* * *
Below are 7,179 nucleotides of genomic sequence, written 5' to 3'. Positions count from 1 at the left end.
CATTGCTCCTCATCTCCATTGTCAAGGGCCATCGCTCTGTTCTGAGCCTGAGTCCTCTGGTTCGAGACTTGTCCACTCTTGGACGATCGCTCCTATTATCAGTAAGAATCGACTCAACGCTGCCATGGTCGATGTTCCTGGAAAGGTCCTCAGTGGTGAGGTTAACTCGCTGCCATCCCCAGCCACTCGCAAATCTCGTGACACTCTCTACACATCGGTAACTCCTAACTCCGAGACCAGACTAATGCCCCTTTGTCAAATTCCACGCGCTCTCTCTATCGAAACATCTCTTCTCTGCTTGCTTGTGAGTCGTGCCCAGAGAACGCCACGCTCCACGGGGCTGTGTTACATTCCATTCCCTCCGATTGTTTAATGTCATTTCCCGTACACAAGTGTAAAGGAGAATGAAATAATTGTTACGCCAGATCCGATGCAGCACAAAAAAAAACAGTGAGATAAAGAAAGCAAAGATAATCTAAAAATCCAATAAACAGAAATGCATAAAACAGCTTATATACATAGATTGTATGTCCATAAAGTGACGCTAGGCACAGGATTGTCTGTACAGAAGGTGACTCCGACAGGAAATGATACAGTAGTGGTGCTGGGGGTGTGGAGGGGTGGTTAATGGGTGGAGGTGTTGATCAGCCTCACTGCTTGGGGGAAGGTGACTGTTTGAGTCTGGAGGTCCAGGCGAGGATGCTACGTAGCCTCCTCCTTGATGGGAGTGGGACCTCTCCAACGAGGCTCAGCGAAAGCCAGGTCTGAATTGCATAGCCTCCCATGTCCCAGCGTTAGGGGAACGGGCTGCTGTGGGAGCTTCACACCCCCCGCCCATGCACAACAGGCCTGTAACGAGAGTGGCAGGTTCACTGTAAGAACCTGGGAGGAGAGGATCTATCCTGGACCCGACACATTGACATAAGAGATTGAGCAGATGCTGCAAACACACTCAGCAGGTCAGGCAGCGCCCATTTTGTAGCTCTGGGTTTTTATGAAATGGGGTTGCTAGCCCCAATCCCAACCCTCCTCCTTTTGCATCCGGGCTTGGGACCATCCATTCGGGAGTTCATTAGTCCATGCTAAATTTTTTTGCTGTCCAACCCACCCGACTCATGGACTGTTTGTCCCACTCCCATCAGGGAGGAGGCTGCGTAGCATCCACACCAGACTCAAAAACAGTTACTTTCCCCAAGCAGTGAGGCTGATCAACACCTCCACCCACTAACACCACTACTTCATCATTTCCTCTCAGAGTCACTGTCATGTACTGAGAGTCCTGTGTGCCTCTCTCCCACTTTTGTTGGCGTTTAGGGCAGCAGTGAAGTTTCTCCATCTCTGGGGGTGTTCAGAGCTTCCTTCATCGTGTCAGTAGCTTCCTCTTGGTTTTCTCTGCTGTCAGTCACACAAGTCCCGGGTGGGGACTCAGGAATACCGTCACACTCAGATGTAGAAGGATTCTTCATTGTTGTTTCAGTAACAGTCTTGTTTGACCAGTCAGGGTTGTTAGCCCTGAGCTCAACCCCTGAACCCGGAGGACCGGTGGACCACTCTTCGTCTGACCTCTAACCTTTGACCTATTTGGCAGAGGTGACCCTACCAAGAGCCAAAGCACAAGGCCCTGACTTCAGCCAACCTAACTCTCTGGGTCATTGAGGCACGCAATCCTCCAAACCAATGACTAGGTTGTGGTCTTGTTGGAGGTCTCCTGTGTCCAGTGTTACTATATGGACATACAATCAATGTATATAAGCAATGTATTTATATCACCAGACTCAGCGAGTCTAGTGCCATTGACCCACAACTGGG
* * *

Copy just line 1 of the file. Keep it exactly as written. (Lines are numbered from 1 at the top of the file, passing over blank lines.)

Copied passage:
Below are 7,179 nucleotides of genomic sequence, written 5' to 3'. Positions count from 1 at the left end.